Having no income tax doesn’t do much to draw people to Tenn., study says

A study says that having no income tax doesn’t influence many to move to Tennessee.

High points of a report from the Center on Budget Policy and Priorities shoots a few holes in the philosophies behind no income tax, which The Washington Post picked up and reported here. Some points aimed at Tennessee’s lack of income tax from the CBPP study:

Tennessee attracted far fewer migrants than did neighboring North Carolina. Net in-migration of households to North Carolina was more than double that of its neighboring state of Tennessee — this despite the fact that North Carolina levied the highest income tax rates in the Southeast throughout the period. Tennessee also lost almost 4,900 households to income-tax-levying Georgia.

Rich people don’t seem to care about income tax …

Texas’ and Tennessee’s experiences are inconsistent with the claim that the lack of an income tax is a major draw for the wealthy. In two no-income-tax states with high net in-migration during the 1993-2011 period — Texas and Tennessee — there is virtually no difference in the average income levels of in-movers and out-movers. With respect to these two states, in other words, there is essentially no evidence that their lack of an income tax is serving as a draw to affluent residents of income tax-levying states. And if the lack of an income tax isn’t drawing high earners, it is even less likely to be a draw for households with more modest incomes.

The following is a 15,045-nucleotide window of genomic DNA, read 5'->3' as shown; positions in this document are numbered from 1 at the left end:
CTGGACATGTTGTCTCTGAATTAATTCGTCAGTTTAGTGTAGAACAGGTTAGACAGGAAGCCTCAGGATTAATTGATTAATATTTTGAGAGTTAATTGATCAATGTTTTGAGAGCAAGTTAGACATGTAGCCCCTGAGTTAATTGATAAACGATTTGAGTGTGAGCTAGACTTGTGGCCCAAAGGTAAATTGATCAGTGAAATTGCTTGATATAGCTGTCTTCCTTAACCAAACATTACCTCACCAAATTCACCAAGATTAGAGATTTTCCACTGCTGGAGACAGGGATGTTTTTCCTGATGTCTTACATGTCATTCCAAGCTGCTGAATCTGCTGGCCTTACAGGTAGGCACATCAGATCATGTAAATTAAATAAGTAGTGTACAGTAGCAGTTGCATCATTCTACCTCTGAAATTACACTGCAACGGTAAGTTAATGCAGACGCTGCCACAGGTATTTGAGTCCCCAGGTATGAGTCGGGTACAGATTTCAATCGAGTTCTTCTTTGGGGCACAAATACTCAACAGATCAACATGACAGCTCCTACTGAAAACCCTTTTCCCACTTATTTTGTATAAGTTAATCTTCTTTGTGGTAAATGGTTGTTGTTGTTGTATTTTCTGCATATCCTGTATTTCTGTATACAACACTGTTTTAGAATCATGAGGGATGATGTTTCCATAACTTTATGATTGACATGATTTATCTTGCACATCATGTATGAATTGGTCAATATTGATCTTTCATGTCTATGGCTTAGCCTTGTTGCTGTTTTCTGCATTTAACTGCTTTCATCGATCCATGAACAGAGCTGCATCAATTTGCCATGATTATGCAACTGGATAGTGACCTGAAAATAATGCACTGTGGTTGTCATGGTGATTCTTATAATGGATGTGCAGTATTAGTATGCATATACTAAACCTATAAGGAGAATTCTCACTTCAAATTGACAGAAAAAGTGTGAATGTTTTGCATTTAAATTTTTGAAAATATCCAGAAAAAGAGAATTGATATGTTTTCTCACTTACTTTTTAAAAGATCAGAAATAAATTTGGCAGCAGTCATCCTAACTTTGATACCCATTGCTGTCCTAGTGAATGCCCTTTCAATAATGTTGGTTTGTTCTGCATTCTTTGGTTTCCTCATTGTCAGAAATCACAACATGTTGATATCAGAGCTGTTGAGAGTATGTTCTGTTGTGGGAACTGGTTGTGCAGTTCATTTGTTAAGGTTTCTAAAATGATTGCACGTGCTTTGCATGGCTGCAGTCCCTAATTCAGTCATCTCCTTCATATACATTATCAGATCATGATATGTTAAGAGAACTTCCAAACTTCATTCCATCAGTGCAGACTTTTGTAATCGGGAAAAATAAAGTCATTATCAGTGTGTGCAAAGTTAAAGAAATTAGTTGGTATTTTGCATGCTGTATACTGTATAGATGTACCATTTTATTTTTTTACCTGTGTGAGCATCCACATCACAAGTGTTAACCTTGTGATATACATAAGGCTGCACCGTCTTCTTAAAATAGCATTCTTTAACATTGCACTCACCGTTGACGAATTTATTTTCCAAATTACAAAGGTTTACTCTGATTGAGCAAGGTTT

… but the weather here is nice …

The IRS data reveal a very strong Snowbelt-to-Sunbelt migration pattern that is substantially independent of the taxes in effect in either the origin or destination state. This suggests that a warm (or at least largely snow-free) climate may be more important than low or no income taxes in driving migration to states such as Florida, Nevada, Tennessee, and Texas

… and retirees move to a place regardless of income tax policy:

As it turns out, other states that are common destinations for older migrants seem to draw them regardless of whether they have an income tax. Retirement-age migrants make up approximately the same share of Californians moving to income-tax levying Oregon and Arizona as they make up of retirement-age migrants to no-income-tax Nevada and Washington. The same is true with respect to migrants from Michigan to income-tax levying North Carolina and no-income-tax Tennessee.

About Gerald

A reporter in Knoxville, TN. Work (mostly) inside and play (mostly) outside. I'm a part of the X or the Y generation. None of us claim the other.
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